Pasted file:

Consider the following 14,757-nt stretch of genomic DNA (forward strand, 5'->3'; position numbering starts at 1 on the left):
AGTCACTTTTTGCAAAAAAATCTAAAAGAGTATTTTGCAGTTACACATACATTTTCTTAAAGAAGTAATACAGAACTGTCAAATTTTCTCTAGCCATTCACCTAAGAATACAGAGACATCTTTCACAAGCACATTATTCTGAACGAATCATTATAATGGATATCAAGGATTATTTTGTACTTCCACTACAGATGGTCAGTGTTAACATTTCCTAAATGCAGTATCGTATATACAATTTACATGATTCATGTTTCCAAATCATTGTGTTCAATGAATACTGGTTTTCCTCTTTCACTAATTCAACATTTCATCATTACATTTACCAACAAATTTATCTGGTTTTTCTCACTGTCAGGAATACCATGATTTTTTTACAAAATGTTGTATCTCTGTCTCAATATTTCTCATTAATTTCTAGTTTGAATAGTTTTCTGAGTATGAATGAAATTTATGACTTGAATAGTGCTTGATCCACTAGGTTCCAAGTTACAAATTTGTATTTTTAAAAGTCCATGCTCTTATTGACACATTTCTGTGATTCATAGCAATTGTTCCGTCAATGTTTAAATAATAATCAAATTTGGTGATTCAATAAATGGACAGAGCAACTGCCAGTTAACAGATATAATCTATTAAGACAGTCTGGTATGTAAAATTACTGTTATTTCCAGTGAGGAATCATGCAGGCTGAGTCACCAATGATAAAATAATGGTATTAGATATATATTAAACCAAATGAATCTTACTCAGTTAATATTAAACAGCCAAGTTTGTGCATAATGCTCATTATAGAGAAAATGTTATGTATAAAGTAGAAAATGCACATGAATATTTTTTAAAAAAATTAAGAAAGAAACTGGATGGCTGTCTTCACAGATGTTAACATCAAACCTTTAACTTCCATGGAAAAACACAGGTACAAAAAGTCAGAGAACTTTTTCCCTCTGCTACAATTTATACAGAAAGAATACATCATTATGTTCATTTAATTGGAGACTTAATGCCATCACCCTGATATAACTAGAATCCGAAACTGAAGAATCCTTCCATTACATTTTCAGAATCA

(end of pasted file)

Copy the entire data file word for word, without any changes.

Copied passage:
Consider the following 14,757-nt stretch of genomic DNA (forward strand, 5'->3'; position numbering starts at 1 on the left):
AGTCACTTTTTGCAAAAAAATCTAAAAGAGTATTTTGCAGTTACACATACATTTTCTTAAAGAAGTAATACAGAACTGTCAAATTTTCTCTAGCCATTCACCTAAGAATACAGAGACATCTTTCACAAGCACATTATTCTGAACGAATCATTATAATGGATATCAAGGATTATTTTGTACTTCCACTACAGATGGTCAGTGTTAACATTTCCTAAATGCAGTATCGTATATACAATTTACATGATTCATGTTTCCAAATCATTGTGTTCAATGAATACTGGTTTTCCTCTTTCACTAATTCAACATTTCATCATTACATTTACCAACAAATTTATCTGGTTTTTCTCACTGTCAGGAATACCATGATTTTTTTACAAAATGTTGTATCTCTGTCTCAATATTTCTCATTAATTTCTAGTTTGAATAGTTTTCTGAGTATGAATGAAATTTATGACTTGAATAGTGCTTGATCCACTAGGTTCCAAGTTACAAATTTGTATTTTTAAAAGTCCATGCTCTTATTGACACATTTCTGTGATTCATAGCAATTGTTCCGTCAATGTTTAAATAATAATCAAATTTGGTGATTCAATAAATGGACAGAGCAACTGCCAGTTAACAGATATAATCTATTAAGACAGTCTGGTATGTAAAATTACTGTTATTTCCAGTGAGGAATCATGCAGGCTGAGTCACCAATGATAAAATAATGGTATTAGATATATATTAAACCAAATGAATCTTACTCAGTTAATATTAAACAGCCAAGTTTGTGCATAATGCTCATTATAGAGAAAATGTTATGTATAAAGTAGAAAATGCACATGAATATTTTTTAAAAAAATTAAGAAAGAAACTGGATGGCTGTCTTCACAGATGTTAACATCAAACCTTTAACTTCCATGGAAAAACACAGGTACAAAAAGTCAGAGAACTTTTTCCCTCTGCTACAATTTATACAGAAAGAATACATCATTATGTTCATTTAATTGGAGACTTAATGCCATCACCCTGATATAACTAGAATCCGAAACTGAAGAATCCTTCCATTACATTTTCAGAATCA